In a small town, where the Tories and masons hold sway

Freemasons who sat on a council's planning committee have been found guilty of malpractice after a lengthy inquiry by the local-government ombudsman.

The investigation into their activities on the council at Canvey Island, Essex, began after complaints that they had given a fellow lodge member the go-ahead to build a leisure complex.

The ombudsman's report, which is due to be published next week, says eight members of the 16-strong committee were Freemasons and a ninth was married to a Freemason. Three of them were found guilty of maladministration.

The investigation into the Castle Point Borough Council, the Essex local authority which is responsible for Canvey Island, provides an unprecendented insight into the close relationships within a small town. According to the ombudsman's report, the links between the then ruling Tory administration and freemasonry were "extensive".

The complaints which prompted the ombudsman's investigations were made by two Canvey Island residents who said that councillors had failed to declare private or personal interests - particularly masonic links - while they dealt with consecutive planning applications for a leisure complex between 1991 and 1994.

They claimed that proper consideration of the development, which now overlooked their homes and had caused a drop in values, had been prejudiced.

Under the terms of the National Code of Local Government Conduct which councillors sign, members have to disclose significant personal interests in any matters and withdraw from a meeting where such an issue is discussed. According to the code, such interests include "associations with clubs, societies, and other organisation such as Freemasons".

The ombudsman says in his report: "Some members had little or no regard for the code they had undertaken to observe, in circumstances which could only fuel suspicion and mistrust of the way in which the council went about its business. "Freemasonry is generally viewed with suspicion among non-Masons not least because of the secrecy attached to the `craft' ... in my view, knowing that a councillor and a planning applicant are Freemasons and members of the same lodge, members of the public could reasonably think that such a private and exclusive relationship might influence the member when he came to consider the planning application."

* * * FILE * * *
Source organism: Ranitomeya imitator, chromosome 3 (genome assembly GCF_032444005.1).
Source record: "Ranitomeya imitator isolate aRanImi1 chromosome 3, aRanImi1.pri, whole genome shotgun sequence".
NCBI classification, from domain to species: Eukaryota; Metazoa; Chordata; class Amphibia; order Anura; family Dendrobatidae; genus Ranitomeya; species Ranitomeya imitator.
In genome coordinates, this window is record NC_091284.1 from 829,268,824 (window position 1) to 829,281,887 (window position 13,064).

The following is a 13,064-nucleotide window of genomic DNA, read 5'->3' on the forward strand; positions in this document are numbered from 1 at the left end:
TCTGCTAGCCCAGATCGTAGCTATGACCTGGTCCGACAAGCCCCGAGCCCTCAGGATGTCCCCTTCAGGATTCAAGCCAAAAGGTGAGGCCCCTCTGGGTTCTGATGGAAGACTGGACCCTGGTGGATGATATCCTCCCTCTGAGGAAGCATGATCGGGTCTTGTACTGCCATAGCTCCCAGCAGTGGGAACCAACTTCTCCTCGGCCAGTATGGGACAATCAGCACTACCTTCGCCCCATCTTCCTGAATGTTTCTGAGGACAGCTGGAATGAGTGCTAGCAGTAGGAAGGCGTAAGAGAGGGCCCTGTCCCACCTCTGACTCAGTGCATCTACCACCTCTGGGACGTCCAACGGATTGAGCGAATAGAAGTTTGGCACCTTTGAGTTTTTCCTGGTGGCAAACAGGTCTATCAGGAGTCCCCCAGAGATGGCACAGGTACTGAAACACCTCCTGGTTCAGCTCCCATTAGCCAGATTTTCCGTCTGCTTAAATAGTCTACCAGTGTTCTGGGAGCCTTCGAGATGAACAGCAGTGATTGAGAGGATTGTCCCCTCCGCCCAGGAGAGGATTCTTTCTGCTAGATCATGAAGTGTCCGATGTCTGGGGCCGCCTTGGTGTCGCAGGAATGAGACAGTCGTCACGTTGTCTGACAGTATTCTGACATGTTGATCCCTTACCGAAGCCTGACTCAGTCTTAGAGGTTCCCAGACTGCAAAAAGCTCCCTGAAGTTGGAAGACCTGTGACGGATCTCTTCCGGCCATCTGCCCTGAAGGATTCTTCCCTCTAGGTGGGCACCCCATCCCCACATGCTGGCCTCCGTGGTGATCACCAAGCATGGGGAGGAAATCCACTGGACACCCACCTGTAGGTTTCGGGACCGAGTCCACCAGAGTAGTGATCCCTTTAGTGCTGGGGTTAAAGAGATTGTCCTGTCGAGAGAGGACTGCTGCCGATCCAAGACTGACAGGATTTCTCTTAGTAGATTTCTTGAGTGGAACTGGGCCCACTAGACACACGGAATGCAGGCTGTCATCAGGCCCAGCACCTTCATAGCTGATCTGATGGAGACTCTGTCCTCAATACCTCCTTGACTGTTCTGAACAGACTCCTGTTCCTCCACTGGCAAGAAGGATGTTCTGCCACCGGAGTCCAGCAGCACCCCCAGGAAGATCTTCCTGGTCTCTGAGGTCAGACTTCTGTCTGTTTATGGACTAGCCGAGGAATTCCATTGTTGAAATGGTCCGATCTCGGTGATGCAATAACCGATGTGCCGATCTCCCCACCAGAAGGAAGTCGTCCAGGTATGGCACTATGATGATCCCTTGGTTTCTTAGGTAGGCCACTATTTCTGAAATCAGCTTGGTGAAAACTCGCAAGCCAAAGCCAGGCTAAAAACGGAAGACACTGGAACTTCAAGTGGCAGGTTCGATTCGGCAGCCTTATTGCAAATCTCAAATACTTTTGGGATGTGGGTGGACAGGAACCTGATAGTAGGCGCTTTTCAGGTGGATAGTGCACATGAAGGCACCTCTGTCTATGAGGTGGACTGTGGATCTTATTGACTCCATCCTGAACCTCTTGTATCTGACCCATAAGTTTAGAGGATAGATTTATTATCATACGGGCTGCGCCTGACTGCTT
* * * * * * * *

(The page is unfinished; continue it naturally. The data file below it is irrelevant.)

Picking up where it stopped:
The ombudsman's inquiries showed that eight members of the planning committee were Feemasons and one other was a mason's wife. Between 1991 and 1994 they dealt with three planning applications; the first was made by a member of the same masonic lodge as five councillors, while the next was made by another member of the same lodge and his business partner.

He in turn had let his home be used for fund-raising events for the Conservative ward of one of the other councillors.

As the investigations continued, other connections were discovered. Another councillor, who was not a Freemason, had a partner who was employed by one of the applicants.

One councillor, while a Freemason, said he did not belong to the same lodges as the applicants, but he had worked for one of them as a toastmaster.

The three planning committee members who were named in the report as guilty of maladministration - councillors Sharp, Sweeting and Wood - were singled out by the ombudsman because they failed to declare interests.

Bill Sharp had lived next door to one of the applicants, and had bought the land on which his house stood from another. Mr Sharp said that he would consider all three applicants to be friends as he would another 200 people in the area.

A second named councillor, Mrs Wood, was married to a Freemason who was also a councillor (but not a member of the planning commitee). She had attended lodge functions with her husband where she had met two of the applicants. The third named councillor, Mr Sweeting, was a Freemason for 25 years and in the same lodge as two applicants.

Since the ombudsman's investigation was completed, all three named councillors have left the council.

Yesterday Mr Sharp said: "I'm perfectly happy with my own integrity." Mr Sweeting commented: "The situation is awkward in a place like Canvey Island. Everyone knows everybody else and as I was a councillor for a very long time, people got to know me."